• Glowing Eyes of Doom: All of this applies to the shadow counterpart of the love interest.
  • The Goomba: Snail enemies are the most common, though their design is more based off of the turtles in Mario; stomping them results in their retracting back into their shell, which can be picked up, thrown, etc.
  • Goomba Springboard: Used frequently.
  • Gratuitous Japanese: Given the roots of Platform Hell, this is a given. Japanese text appears numerous times throughout the short, including in a portrait in the home.
  • Guide Dang It!: A Nintendo-style instruction manual follows the heroine into the game, but she's baffled by the instructions (which are clearly written for a controller).
  • Hair Decorations: The heroine wears a pink bow in her hair.
  • Hand Blast: The Shadow Partner has this ability.
  • Haunted Technology: The Kaizo Trap system's nature is never explained, but given that it has the ability to suck humans into itself, we can assume that it is equipped with some form of supernatural power.
  • Holding Hands: The heroine leads the way out with her partner as the game world collapses, mostly because he's too weak to fend for himself.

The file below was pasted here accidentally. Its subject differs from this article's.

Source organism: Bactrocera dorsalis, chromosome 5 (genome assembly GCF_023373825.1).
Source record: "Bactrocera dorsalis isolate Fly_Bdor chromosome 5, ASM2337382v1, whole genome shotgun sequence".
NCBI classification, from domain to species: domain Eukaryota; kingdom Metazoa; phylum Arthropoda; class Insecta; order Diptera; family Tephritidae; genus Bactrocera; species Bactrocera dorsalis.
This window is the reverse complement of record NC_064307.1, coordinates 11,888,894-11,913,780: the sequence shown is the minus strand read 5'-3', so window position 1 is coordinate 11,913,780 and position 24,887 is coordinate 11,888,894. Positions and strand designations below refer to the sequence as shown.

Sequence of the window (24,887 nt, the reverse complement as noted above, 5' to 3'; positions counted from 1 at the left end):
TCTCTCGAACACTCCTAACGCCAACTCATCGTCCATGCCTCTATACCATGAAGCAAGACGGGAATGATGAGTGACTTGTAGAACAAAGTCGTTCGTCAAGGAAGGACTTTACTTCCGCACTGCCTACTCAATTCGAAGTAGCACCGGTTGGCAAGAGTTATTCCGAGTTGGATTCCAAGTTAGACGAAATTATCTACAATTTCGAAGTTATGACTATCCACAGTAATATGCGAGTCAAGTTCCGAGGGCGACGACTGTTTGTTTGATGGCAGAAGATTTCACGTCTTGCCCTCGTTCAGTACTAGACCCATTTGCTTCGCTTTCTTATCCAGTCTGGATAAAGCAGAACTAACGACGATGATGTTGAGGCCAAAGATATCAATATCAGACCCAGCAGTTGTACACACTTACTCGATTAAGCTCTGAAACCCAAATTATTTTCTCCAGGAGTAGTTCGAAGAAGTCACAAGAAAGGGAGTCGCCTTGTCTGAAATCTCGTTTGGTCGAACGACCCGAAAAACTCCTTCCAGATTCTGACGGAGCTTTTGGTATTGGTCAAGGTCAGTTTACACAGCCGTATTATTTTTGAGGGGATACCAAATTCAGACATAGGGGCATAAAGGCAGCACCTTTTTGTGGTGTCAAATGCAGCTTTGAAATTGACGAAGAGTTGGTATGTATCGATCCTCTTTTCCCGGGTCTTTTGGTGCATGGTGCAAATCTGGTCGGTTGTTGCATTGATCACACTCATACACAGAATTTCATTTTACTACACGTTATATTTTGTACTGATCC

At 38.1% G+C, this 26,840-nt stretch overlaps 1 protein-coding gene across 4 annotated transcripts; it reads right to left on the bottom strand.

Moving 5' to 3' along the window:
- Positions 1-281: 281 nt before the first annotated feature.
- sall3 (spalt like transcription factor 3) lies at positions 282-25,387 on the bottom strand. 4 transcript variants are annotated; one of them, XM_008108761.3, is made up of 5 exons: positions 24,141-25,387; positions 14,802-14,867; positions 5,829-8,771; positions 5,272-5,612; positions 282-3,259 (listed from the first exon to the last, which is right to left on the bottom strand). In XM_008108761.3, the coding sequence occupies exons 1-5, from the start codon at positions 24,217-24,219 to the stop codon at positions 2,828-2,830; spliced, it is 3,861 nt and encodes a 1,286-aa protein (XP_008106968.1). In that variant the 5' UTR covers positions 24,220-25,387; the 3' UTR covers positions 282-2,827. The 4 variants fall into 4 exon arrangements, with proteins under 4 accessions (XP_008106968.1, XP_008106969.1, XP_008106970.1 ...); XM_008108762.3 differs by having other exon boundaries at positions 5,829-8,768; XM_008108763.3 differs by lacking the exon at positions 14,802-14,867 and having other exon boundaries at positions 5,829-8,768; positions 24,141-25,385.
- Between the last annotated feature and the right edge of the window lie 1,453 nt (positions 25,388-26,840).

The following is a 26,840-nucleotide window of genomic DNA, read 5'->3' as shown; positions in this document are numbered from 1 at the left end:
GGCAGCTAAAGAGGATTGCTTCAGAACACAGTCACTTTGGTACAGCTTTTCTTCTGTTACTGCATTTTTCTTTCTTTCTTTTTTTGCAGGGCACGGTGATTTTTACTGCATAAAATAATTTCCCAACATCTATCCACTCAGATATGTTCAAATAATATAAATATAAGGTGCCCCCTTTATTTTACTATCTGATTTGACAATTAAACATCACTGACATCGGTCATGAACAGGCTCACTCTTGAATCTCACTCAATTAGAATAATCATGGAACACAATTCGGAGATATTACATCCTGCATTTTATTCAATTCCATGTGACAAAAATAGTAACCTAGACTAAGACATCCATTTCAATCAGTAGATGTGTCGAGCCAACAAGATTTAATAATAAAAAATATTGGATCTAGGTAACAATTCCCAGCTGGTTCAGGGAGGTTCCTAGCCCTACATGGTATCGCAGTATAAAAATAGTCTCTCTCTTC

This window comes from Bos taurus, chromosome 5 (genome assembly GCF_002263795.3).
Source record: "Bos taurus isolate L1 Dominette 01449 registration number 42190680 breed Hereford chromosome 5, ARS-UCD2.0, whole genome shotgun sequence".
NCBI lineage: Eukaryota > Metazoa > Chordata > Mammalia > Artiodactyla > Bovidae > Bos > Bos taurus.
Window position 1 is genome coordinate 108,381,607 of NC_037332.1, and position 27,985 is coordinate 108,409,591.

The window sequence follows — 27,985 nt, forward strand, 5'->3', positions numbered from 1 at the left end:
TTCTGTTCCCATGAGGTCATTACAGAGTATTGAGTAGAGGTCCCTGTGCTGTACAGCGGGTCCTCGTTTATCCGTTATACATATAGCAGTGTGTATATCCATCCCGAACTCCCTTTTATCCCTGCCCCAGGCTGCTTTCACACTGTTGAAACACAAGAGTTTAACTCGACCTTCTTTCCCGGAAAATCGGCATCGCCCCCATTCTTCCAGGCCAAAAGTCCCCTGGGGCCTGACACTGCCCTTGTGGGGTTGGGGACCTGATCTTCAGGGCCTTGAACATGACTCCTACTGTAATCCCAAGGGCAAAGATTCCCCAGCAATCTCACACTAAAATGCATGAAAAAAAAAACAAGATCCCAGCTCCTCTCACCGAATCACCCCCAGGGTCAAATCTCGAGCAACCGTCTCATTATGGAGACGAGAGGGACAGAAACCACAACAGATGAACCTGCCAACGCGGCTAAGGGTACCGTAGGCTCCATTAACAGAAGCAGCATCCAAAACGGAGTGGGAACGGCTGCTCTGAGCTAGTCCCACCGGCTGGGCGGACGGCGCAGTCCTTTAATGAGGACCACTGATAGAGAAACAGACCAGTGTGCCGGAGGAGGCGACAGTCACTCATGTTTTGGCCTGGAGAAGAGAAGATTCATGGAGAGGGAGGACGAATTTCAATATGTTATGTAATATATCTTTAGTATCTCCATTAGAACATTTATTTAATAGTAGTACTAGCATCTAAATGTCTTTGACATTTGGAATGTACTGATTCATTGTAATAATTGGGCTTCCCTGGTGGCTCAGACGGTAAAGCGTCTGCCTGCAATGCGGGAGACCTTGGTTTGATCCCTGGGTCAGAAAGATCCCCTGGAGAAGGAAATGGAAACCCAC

• Human Resources: The Kaizo Trap system appears to be using the partner for this in some capacity, as the final battle has him submerged in fluid with numerous cables plugged directly into his body.
  • Invisible Block: One appears during the first kill montage.
  • Jump Physics:A number of techniques are outlined in the instruction manual, such as the Wall Jump, Double Jump, and Long Jump. Falling Damage does not occur, however.
  • Kill It with Fire: One of the many obstacles the heroine needs to dodge.
  • Kill Screen: The glitches that occur when the imprisoned love interest is removed from the system strongly resemble that of a kill screen.
  • Lethal Lava Land: One of the worlds.
  • Matrix Raining Code: A bit is visible before the heroine ascends to face the final boss.
  • Meaningful Background Event: The key the main heroine uses to escape the game appears very briefly in the industrial level, just before she meets her partner's evil version.
  • Mecha-Mooks: All the enemies inside the game appear to be robotic.
  • Multiple Endings: There is a hidden annotation in the main video, and one can use it to find five hidden endings.
  • Nintendo Hard: The game itself.
  • No OSHA Compliance: The Factory level.
  • One-Hit Kill: The heroine. From everything.